HOUSE BUDGET VOTE DISAPPOINTING
Lawmakers make only cosmetic changes to damaging plan
June 3 – This budget is disappointing. It could have been worse, but that's faint praise. It raises taxes on the middle class, on businesses, on hospitals and on the affluent.
Those of us who love Connecticut know we can do better. This budget will further damage our state’s economic future.
Lawmakers have refused to prioritize and instead have spent too much – irresponsibly breaking through the state’s popular constitutional spending cap. A long history of bad decisions is now catching up, with jobs scarce and many employers on the verge of leaving.
“Some politicians don't seem to understand that tax policies have consequences,” said Carol Platt Liebau, Yankee Institute president. “The more you tax something, the less of it you get – and that goes not just for businesses and jobs, but also for the affluent – who happen to be the most mobile segment of society.”
Lawmakers have been working since January, yet this budget was written in secret and jammed through at the last minute, thereby avoiding a full public debate. This is not the way to do the people's business.
“The citizens of Connecticut should come first,” said Carol Platt Liebau, Yankee Institute president. “Right now, the message is that they don’t. Government employees get their paychecks, and their health care, and their pensions and their retiree health care. Only after all that, do we figure out how to take care of the poor and how to fund our other needs, like building roads and bridges. That's wrong.”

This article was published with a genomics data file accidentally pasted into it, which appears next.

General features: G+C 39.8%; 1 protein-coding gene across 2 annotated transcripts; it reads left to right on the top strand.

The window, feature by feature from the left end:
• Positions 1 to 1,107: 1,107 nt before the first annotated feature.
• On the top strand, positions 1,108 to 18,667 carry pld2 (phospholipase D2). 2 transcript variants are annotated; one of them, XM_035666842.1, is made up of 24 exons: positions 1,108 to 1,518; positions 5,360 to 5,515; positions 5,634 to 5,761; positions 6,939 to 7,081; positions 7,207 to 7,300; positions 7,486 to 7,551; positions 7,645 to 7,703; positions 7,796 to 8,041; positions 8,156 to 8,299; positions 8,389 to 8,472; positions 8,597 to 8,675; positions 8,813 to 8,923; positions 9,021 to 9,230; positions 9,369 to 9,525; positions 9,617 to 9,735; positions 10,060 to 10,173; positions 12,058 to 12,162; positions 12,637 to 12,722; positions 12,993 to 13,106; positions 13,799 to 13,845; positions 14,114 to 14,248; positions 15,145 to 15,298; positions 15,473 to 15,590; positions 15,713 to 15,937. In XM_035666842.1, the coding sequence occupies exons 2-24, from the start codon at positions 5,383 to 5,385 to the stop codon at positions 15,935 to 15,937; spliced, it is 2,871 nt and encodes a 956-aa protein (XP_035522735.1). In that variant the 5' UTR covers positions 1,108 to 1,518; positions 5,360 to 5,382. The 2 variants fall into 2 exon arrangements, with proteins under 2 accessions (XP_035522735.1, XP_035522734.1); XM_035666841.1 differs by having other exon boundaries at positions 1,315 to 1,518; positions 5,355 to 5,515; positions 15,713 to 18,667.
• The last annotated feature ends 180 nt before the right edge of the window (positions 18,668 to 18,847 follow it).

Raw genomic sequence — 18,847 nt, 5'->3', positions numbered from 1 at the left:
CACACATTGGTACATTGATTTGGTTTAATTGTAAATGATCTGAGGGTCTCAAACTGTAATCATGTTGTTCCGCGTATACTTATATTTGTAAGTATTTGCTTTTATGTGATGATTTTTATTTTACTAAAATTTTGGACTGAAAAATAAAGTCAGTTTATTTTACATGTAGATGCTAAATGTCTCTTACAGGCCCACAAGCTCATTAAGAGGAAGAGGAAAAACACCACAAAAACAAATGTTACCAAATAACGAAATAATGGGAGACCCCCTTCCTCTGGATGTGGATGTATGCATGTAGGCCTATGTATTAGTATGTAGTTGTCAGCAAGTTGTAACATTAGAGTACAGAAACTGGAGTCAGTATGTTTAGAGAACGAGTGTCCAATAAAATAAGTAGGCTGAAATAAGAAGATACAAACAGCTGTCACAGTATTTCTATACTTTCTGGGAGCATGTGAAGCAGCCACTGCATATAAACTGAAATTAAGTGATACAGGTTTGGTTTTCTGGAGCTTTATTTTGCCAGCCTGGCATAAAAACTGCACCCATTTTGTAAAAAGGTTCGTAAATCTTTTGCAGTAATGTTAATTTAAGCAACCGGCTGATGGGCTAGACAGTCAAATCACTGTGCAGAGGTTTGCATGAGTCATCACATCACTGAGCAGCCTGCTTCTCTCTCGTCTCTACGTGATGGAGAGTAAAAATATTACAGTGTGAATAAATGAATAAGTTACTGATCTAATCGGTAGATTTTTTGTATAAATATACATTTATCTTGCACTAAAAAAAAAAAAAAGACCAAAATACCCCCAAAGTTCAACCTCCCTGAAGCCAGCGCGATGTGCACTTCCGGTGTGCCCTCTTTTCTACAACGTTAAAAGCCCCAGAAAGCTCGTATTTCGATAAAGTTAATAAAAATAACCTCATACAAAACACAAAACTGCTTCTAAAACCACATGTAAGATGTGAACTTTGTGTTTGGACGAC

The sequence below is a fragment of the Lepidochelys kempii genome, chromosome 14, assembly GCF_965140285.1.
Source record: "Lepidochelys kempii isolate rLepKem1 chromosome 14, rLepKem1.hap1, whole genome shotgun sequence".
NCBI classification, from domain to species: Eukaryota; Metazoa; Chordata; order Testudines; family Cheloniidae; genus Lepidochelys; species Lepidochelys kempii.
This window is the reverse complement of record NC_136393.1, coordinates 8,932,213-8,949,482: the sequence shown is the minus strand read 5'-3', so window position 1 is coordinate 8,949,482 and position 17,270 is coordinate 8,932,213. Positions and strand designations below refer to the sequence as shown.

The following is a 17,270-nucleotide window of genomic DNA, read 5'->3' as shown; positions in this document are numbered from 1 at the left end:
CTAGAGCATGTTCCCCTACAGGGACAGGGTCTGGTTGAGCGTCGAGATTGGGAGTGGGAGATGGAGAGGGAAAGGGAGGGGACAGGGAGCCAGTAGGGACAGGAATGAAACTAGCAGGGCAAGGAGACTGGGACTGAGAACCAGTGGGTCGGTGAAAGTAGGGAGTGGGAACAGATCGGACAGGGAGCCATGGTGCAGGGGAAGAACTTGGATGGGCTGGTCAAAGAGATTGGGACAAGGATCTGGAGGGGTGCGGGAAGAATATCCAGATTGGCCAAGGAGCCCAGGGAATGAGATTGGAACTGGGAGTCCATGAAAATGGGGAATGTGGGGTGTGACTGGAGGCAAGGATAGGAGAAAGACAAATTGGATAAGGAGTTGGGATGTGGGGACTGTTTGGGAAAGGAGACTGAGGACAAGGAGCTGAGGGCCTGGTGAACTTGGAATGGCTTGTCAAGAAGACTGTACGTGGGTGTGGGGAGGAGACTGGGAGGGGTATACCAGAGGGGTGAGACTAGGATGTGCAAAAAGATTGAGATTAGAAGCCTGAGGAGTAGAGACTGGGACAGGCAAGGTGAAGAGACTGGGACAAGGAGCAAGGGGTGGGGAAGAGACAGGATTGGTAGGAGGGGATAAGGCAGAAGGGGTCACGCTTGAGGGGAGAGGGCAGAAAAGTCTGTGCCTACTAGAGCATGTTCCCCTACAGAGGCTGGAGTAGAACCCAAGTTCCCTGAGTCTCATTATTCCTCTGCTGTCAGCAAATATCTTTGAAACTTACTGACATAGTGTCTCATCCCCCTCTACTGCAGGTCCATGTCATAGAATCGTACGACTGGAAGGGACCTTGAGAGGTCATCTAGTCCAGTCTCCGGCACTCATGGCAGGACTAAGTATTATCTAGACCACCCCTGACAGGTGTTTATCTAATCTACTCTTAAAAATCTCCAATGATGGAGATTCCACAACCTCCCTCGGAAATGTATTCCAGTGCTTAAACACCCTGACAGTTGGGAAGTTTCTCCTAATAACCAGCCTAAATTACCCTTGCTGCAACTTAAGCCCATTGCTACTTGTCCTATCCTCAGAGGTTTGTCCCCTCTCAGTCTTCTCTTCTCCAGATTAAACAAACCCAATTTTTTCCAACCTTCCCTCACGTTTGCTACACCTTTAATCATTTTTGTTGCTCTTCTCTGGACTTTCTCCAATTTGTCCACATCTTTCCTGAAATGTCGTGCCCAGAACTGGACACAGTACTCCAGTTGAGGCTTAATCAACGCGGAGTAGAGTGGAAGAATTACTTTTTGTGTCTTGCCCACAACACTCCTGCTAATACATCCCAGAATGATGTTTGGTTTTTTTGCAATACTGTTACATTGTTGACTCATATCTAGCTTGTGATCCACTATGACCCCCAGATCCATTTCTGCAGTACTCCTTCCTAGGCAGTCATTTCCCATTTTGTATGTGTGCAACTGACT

In a move right out of the playbook of former Gov. John Rowland, lawmakers hid the cost of paying for pensions to state employees.
In the 1990s, Gov. John Rowland and complicit union leaders developed a scheme to hide the real cost of state pensions. While Gov. Dannel Malloy has proposed a plan to undo the damage with slightly increased annual contributions, he hasn’t set aside the proposed amounts each year.
The latest budget proposal from the General Assembly reverts back to the gimmicks of the Rowland era – and even doubles down on them. Rowland and the union officials across the negotiating table agreed to hide a small portion of the pension costs off the books. This new effort will take the entire cost of paying for state employee retirements off the books.
A recent poll conducted by Cygnal, a national opinion research firm, found broad-based support for the spending cap.
The Yankee Institute for Public Policy is a Connecticut think tank that develops and advances policy solutions to promote smart, limited government; fairness for taxpayers; and an open road to opportunity for all the people of our state.
Related Yankee Institute policy briefs
Sustainable Spending: Keep the Cap
Connecticut’s Spending Cap: A Legal Overview
Connecticut’s Pension Debt and the Spending Cap